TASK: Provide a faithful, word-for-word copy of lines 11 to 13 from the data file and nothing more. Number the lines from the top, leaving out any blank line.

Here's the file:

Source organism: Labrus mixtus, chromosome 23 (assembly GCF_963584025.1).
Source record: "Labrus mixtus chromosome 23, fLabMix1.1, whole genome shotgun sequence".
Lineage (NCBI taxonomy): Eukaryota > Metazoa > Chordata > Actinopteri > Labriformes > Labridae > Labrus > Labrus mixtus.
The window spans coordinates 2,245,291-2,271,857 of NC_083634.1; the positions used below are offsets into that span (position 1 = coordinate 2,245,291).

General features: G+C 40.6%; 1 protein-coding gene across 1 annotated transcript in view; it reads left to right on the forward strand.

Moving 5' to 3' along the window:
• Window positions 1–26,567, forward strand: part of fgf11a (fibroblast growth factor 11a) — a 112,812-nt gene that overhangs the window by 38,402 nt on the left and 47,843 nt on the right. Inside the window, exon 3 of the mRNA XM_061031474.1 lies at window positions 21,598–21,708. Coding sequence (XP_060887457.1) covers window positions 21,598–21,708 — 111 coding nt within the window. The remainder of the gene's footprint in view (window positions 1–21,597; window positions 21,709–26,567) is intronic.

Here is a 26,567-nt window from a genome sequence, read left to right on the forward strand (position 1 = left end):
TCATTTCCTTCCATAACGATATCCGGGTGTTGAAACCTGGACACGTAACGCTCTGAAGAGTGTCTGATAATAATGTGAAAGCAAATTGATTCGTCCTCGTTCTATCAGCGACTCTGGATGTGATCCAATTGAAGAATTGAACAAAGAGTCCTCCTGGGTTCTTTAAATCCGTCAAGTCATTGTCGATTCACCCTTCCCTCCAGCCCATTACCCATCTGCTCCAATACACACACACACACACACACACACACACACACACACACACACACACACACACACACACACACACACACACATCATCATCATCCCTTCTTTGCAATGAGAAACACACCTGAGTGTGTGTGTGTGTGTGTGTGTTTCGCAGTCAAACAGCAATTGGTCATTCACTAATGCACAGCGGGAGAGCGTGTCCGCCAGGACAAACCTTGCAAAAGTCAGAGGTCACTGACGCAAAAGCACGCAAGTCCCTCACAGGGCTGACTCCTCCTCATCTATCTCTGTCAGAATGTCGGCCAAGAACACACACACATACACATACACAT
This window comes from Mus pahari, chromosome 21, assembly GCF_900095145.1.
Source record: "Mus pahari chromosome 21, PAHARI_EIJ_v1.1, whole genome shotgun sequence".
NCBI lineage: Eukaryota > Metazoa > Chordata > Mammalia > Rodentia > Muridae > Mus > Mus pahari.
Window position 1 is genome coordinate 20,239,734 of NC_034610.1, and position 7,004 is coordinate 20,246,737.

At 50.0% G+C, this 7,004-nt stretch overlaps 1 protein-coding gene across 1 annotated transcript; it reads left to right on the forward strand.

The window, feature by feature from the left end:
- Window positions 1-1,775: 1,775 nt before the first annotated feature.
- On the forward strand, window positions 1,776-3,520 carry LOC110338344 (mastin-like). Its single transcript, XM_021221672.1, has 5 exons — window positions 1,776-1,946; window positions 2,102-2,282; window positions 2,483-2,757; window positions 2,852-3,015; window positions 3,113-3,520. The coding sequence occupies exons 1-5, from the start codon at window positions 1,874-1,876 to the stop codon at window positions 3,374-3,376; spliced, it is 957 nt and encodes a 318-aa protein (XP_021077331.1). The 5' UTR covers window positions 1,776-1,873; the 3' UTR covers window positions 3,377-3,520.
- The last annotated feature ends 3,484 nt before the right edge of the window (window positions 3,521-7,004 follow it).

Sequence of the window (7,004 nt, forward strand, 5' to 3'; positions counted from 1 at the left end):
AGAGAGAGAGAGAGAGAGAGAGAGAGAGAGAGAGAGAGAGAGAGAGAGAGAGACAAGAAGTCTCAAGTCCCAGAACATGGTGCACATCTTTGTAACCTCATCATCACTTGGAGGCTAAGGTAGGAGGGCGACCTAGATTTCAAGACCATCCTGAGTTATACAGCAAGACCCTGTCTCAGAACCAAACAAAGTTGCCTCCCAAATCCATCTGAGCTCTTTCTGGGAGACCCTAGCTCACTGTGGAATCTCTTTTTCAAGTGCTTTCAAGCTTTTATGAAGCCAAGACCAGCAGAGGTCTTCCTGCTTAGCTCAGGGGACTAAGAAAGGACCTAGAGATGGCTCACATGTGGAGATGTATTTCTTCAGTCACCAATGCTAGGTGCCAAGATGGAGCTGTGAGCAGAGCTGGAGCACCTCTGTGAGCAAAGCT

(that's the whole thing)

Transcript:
Source record: "Mus pahari chromosome 21, PAHARI_EIJ_v1.1, whole genome shotgun sequence".
NCBI lineage: Eukaryota > Metazoa > Chordata > Mammalia > Rodentia > Muridae > Mus > Mus pahari.
Window position 1 is genome coordinate 20,239,734 of NC_034610.1, and position 7,004 is coordinate 20,246,737.